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Thermo Scientific Acquires Sequencing Technology Developer

DNA Strands (NIST.gov)

(NIST.gov)

Thermo Fisher Scientific, a maker of laboratory instruments and technologies in Waltham, Massachusetts acquired the genomic sequencing systems developer Life Technologies in Carlsbad, California for $13.6 billion in cash and debt assumption. In the deal, Thermo Fisher Scientific will pay $76.00 per share and assume Life Technologies’ net outstanding debt, valued at $2.2 billion.

Life Technologies develops a range of products and systems for basic and translational medical research including genomic sequencing and polymerase chain reaction (PCR) systems for genetic analysis. The company says that in addition to medical applications, its systems are also used in forensics, agricultural biotechnology, food safety, and animal health.

Life Technologies had revenues of $3.8 billion in 2012, with 10,000 employees in 180 countries. The company says its intellectual property portfolio exceeds 5,000 patents and licenses.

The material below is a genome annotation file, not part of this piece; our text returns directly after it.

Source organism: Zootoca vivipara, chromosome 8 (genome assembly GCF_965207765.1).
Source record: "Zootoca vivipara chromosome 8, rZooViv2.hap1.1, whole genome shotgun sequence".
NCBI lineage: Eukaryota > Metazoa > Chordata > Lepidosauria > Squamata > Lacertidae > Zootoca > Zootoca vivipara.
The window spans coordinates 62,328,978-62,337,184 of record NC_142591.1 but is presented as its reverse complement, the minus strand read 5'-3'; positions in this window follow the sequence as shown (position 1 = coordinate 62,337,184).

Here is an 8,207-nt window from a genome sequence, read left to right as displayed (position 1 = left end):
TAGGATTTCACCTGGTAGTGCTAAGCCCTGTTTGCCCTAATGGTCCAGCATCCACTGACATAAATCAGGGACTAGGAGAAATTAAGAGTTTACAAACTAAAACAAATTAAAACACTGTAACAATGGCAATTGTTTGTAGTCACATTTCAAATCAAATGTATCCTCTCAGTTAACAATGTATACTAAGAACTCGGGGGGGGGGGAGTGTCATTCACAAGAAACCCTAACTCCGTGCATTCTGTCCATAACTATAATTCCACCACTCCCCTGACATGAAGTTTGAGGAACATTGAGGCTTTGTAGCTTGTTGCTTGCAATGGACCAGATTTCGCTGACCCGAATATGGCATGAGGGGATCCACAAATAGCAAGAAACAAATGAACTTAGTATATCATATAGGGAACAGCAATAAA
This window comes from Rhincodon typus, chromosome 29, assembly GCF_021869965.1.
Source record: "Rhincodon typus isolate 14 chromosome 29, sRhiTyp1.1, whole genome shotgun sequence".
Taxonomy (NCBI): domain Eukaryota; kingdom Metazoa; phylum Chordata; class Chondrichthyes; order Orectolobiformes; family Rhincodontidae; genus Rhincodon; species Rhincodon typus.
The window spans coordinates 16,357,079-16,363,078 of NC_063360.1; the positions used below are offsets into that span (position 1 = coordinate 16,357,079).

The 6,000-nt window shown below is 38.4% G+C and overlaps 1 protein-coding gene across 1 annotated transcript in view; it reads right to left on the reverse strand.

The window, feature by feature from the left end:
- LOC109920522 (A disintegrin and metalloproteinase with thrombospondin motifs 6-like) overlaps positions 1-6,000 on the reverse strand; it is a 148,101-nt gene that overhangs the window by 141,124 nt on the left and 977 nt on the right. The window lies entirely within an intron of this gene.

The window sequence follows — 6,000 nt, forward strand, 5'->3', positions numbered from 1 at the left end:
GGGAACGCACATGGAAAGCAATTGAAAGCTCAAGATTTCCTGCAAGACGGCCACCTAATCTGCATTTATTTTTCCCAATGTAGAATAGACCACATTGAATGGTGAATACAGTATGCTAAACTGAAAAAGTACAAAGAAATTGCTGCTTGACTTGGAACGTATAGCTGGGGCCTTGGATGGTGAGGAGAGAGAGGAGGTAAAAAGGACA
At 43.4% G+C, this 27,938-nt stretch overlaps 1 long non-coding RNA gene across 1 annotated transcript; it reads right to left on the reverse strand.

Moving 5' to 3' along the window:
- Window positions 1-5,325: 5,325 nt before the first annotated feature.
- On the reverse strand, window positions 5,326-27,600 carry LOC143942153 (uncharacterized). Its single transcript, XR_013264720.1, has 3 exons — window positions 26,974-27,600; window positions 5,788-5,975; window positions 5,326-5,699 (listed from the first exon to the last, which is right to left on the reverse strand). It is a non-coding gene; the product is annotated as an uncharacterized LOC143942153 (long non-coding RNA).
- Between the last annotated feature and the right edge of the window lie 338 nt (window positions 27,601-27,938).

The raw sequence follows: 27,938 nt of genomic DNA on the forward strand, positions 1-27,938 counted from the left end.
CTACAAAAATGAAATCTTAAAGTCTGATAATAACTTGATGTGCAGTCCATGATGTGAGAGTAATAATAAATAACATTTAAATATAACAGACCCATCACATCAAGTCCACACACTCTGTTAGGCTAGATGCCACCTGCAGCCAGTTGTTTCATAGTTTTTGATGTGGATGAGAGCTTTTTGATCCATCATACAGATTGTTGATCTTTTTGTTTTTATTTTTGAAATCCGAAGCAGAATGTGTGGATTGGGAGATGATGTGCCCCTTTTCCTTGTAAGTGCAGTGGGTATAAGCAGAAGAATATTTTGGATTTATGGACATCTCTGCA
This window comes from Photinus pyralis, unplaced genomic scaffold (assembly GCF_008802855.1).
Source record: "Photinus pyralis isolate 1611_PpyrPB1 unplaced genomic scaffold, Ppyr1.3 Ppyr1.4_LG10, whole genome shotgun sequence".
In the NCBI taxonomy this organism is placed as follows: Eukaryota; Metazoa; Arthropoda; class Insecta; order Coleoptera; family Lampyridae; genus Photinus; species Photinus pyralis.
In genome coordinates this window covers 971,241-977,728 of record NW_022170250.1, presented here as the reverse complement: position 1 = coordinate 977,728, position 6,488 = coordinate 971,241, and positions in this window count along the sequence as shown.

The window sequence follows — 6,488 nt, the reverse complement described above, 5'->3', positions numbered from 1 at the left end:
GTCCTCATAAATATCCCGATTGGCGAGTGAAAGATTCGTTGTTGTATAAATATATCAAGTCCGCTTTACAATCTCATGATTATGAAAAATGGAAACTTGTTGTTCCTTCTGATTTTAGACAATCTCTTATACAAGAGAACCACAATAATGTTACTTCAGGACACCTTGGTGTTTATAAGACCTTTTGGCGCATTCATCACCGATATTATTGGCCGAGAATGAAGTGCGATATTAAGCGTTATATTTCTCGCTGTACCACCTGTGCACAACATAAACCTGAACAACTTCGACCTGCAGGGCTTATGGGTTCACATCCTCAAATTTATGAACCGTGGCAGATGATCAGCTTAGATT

Thermo Fisher Scientific manufactures equipment and instruments, software, supplies, and reagents covering sample preparation, analysis, and data interpretation for life sciences, medical, and industrial labs. The company also offers lab services, support, and supply management under its Unity Lab Services brand. Thermo Fisher Scientific last reported annual revenues of $13 billion and 39,000 employees.

The acquisition of Life Technologies is expected to bolster Thermo Fisher Scientific’s position in the specialty diagnostics and applied research markets, particularly for life sciences labs working in proteomics, genomics, and cell biology. The acquisition is also expected to give the combined companies a larger presence in China and elsewhere in the Asia-Pacific region. In addition, Thermo Fisher Scientific plans to take advantage of Life Technologies’ electronic commerce capabilities that account for more than half of that company’s orders.

The transaction, say the companies, is expected to result in $25 million in revenue synergies and $250 million in cost synergies, although no examples of specific revenues or cost savings were given.

The Financial Times reports today that Life Technologies rejected a competing bid from a consortium of the private equity companies Blackstone, Carlyle, and KKR offering $65.00 a share.

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